If you’re planning a wedding you might want to check out these social media wedding etiquette rules or else run the risk of offending your guests. There really is such a thing as TMI. During the planning stages before the nuptials use common sense before blurting the latest snag or success to your entire friends list. Do make sure to post information your guests actually need to know and when tweeting and sharing personal details on the big day be sure you’re not missing out on the really special moments that will never come again, says Carey Gordon in the Huffington Post.
Social Media Wedding Etiquette Rules You Need to Know
According to this study 48 percent of 18-34 year olds check Facebook when they wake up, with 28 percent doing so before they even get out of bed. Some people use Facebook and Twitter obsessively and often forget to tell big news in person before posting it to their social media world. For example, the motivation for writing this article? I recently found out my brother is engaged — by reading his girlfriend’s Facebook post. Seriously, true story.
Some things, such as your engagement announcement (I am speaking to you brother) should be done in person or at the very least over the phone. However, social media CAN be very helpful when planning your wedding. There are a lot of great tools out there that are helpful and won’t take you into that ‘you’ve gone too far’ zone.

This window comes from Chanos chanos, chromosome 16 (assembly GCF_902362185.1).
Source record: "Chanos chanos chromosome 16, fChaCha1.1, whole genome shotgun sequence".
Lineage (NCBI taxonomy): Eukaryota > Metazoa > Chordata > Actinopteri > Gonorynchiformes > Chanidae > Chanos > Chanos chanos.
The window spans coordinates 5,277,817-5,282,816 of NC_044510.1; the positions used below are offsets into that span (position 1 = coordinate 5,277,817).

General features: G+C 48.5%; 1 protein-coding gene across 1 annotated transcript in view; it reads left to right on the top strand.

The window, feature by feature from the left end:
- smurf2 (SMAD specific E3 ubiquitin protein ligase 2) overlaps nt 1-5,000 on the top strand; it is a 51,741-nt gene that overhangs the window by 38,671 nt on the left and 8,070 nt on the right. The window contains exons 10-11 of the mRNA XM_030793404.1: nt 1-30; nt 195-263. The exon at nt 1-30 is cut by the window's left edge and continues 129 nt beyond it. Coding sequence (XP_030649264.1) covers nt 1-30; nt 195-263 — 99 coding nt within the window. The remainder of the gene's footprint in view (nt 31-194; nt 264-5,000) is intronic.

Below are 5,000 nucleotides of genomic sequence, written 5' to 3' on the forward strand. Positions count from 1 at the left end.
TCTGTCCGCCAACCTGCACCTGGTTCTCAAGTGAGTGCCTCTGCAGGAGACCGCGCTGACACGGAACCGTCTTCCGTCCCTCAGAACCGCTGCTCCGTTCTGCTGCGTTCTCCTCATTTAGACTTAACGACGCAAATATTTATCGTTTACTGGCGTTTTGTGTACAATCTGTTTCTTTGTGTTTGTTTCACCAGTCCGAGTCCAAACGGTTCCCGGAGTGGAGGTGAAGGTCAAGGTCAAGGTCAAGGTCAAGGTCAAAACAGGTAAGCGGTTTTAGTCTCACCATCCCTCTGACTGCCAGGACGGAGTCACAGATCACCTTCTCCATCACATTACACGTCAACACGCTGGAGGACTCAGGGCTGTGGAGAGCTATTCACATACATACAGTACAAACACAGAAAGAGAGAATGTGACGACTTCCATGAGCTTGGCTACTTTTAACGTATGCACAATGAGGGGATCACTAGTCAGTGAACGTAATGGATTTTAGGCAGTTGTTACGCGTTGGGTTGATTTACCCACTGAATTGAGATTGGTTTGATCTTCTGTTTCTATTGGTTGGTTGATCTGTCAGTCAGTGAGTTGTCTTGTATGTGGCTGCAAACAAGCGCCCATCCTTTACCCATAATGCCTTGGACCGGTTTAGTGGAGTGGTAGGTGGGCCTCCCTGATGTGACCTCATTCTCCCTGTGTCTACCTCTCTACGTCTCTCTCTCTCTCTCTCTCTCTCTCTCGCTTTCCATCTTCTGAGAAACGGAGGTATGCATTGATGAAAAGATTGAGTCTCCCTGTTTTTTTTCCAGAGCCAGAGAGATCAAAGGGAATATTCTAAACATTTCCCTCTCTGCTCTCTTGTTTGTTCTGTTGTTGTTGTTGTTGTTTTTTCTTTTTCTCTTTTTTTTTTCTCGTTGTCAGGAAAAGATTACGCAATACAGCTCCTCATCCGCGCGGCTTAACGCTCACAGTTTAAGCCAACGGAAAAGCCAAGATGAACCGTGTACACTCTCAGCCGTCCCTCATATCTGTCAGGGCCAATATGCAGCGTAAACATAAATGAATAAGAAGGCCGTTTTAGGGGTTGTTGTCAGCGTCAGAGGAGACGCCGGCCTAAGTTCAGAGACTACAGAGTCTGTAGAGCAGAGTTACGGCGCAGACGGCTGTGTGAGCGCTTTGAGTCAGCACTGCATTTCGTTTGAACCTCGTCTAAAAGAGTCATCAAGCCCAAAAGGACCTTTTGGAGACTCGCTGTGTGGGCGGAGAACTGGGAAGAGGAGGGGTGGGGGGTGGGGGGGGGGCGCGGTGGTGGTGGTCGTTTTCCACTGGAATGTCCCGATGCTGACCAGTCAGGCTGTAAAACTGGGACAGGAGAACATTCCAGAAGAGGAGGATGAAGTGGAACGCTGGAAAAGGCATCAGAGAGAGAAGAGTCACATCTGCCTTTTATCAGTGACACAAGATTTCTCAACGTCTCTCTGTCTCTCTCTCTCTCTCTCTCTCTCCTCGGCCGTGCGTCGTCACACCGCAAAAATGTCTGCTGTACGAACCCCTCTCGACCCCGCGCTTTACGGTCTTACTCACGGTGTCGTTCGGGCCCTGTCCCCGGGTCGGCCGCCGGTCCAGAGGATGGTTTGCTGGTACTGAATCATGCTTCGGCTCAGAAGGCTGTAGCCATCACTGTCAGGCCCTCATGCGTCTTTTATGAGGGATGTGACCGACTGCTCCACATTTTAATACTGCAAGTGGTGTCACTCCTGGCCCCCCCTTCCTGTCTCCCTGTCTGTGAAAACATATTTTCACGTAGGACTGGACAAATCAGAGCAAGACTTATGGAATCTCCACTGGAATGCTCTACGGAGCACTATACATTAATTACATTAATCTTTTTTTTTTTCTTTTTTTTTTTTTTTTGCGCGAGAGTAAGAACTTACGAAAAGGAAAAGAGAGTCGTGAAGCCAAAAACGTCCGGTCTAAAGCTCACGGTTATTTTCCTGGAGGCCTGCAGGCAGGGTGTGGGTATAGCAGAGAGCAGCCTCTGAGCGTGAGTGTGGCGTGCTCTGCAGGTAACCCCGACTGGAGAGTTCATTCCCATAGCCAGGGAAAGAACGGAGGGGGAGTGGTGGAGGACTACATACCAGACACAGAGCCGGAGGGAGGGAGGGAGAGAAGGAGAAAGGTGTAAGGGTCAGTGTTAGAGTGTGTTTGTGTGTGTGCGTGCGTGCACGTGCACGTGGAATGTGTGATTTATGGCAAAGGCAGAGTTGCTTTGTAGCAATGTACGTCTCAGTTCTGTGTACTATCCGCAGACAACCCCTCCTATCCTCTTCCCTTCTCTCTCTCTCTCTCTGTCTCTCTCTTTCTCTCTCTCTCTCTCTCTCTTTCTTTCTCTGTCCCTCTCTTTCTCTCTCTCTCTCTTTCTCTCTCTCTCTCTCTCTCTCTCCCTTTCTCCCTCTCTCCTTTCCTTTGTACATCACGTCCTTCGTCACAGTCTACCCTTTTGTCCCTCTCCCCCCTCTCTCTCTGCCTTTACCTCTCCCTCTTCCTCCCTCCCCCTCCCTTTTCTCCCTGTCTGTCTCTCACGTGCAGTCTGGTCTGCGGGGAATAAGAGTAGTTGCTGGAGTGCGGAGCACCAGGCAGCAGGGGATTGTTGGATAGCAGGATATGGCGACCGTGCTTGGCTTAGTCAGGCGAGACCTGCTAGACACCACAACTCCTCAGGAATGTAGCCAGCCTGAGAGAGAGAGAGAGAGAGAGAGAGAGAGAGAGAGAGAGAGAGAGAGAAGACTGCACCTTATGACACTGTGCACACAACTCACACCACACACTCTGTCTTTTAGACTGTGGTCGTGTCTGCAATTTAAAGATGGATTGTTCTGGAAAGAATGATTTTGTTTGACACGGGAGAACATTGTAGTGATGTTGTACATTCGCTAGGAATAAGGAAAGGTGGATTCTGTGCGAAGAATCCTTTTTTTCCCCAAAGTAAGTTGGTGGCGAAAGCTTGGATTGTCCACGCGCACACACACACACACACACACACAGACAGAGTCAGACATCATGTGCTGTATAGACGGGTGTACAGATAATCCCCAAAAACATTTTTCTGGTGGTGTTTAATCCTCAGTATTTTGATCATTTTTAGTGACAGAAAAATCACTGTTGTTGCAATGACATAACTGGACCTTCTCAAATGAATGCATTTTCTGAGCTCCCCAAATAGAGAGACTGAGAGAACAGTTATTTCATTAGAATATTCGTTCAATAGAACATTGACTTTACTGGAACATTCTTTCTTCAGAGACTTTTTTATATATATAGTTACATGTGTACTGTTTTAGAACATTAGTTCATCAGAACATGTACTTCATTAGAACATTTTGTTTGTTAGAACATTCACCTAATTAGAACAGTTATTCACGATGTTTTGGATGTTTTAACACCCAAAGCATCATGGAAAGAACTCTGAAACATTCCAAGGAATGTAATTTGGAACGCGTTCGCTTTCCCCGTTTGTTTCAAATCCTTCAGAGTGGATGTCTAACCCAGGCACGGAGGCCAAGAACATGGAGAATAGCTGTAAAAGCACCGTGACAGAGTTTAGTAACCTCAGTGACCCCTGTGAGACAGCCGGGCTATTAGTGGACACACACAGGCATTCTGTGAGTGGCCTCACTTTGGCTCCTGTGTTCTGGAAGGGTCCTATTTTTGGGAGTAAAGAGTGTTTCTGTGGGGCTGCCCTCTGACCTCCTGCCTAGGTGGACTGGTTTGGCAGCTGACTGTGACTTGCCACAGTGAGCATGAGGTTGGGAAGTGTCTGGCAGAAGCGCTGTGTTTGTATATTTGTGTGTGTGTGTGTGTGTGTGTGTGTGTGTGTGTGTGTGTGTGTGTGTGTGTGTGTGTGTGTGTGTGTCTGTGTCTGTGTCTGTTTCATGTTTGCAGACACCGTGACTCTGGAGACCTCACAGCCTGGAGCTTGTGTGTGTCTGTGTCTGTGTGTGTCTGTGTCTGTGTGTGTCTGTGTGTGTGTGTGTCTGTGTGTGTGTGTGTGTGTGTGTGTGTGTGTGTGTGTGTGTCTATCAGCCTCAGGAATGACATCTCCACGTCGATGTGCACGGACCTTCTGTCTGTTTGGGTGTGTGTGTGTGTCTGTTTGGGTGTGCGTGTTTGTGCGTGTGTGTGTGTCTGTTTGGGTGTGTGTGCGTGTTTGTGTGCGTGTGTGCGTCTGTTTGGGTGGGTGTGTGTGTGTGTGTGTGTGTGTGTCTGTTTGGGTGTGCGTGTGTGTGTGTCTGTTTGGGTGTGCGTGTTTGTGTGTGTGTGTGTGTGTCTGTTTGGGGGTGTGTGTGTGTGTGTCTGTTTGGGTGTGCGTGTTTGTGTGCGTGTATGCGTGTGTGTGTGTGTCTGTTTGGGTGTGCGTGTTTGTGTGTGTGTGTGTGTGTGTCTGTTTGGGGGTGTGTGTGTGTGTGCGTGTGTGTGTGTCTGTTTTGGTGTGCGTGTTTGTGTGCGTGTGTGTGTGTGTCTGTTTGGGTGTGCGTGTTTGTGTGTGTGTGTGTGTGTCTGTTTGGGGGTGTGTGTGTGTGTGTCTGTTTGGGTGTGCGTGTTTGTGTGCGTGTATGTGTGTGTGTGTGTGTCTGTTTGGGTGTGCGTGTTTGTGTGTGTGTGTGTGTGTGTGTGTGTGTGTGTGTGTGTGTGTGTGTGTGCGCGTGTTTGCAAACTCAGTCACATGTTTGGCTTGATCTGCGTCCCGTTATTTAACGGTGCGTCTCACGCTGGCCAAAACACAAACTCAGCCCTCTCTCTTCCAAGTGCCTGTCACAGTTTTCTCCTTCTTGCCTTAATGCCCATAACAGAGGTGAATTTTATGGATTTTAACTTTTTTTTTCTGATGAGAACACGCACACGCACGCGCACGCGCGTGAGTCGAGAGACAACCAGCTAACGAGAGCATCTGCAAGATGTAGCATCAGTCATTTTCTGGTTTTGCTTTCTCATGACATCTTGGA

· Social wedding planning tools such as a blog or wedding website allow you to update all of your guests on any changes that may affect them. If there’s a last minute time or venue change this is a good way to get the word out. Wedding websites also allow your guests to leave comments and questions for you. And as a bonus it’s always nice to hear congratulations and well wishes from those you love.
· Get in touch with vendors using Twitter and Facebook. Most vendors keep their social media channels up to date so you always have the most current information and, as most upkeep is done daily, they are readily reachable by sending a message.
· On a smaller scale, if you’re looking to keep your bridesmaids on the up and up, consider using a specific Twitter hashtag or creating an invite-only event on Facebook.
Click here to read more in the Huffington Post Weddings Section
In most families you will have a mixture of people who use the internet in varying degrees. Mainly the older generation but also others, may not really use internet technology at all. In those cases, the bride and groom or other designated contacts would be responsible for keeping offline guests informed about all the pertinent wedding arrangements. As more couples begin using social media for sharing engagement and wedding planning and events, images and all kinds of information they should keep in mind these basic wedding etiquette rules.